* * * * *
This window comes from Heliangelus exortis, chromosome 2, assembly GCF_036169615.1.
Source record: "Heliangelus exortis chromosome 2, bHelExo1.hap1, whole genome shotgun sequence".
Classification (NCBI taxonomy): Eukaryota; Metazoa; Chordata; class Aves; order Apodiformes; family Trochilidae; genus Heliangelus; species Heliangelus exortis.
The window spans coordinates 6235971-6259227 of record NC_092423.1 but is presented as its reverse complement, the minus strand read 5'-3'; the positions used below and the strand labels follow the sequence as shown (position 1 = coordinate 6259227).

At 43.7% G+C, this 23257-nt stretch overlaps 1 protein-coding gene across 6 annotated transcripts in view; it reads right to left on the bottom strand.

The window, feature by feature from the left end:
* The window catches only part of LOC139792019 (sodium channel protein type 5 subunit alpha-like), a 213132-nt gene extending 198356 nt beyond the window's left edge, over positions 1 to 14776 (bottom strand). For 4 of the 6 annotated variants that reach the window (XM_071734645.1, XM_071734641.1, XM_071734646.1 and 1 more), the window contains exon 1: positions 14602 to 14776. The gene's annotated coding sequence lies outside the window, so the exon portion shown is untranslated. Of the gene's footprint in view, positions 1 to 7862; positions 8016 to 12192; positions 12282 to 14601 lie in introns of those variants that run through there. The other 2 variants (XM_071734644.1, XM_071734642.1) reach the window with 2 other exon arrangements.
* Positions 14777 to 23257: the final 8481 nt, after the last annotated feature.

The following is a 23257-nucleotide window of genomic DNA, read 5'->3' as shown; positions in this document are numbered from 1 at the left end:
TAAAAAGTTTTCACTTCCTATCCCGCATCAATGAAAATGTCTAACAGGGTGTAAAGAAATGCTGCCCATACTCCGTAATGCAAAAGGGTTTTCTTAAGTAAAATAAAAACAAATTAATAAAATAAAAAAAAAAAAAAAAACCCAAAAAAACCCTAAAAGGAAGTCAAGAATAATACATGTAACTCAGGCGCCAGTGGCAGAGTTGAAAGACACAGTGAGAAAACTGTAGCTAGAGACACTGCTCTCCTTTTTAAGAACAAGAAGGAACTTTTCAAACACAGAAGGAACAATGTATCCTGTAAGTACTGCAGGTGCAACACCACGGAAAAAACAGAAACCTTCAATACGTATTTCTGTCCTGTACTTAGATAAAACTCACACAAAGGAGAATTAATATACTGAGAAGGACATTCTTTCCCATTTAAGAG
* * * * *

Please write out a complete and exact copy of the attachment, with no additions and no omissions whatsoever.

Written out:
This window comes from Heliangelus exortis, chromosome 2, assembly GCF_036169615.1.
Source record: "Heliangelus exortis chromosome 2, bHelExo1.hap1, whole genome shotgun sequence".
Classification (NCBI taxonomy): Eukaryota; Metazoa; Chordata; class Aves; order Apodiformes; family Trochilidae; genus Heliangelus; species Heliangelus exortis.
The window spans coordinates 6235971-6259227 of record NC_092423.1 but is presented as its reverse complement, the minus strand read 5'-3'; the positions used below and the strand labels follow the sequence as shown (position 1 = coordinate 6259227).

At 43.7% G+C, this 23257-nt stretch overlaps 1 protein-coding gene across 6 annotated transcripts in view; it reads right to left on the bottom strand.

The window, feature by feature from the left end:
* The window catches only part of LOC139792019 (sodium channel protein type 5 subunit alpha-like), a 213132-nt gene extending 198356 nt beyond the window's left edge, over positions 1 to 14776 (bottom strand). For 4 of the 6 annotated variants that reach the window (XM_071734645.1, XM_071734641.1, XM_071734646.1 and 1 more), the window contains exon 1: positions 14602 to 14776. The gene's annotated coding sequence lies outside the window, so the exon portion shown is untranslated. Of the gene's footprint in view, positions 1 to 7862; positions 8016 to 12192; positions 12282 to 14601 lie in introns of those variants that run through there. The other 2 variants (XM_071734644.1, XM_071734642.1) reach the window with 2 other exon arrangements.
* Positions 14777 to 23257: the final 8481 nt, after the last annotated feature.

The following is a 23257-nucleotide window of genomic DNA, read 5'->3' as shown; positions in this document are numbered from 1 at the left end:
TAAAAAGTTTTCACTTCCTATCCCGCATCAATGAAAATGTCTAACAGGGTGTAAAGAAATGCTGCCCATACTCCGTAATGCAAAAGGGTTTTCTTAAGTAAAATAAAAACAAATTAATAAAATAAAAAAAAAAAAAAAAACCCAAAAAAACCCTAAAAGGAAGTCAAGAATAATACATGTAACTCAGGCGCCAGTGGCAGAGTTGAAAGACACAGTGAGAAAACTGTAGCTAGAGACACTGCTCTCCTTTTTAAGAACAAGAAGGAACTTTTCAAACACAGAAGGAACAATGTATCCTGTAAGTACTGCAGGTGCAACACCACGGAAAAAACAGAAACCTTCAATACGTATTTCTGTCCTGTACTTAGATAAAACTCACACAAAGGAGAATTAATATACTGAGAAGGACATTCTTTCCCATTTAAGAG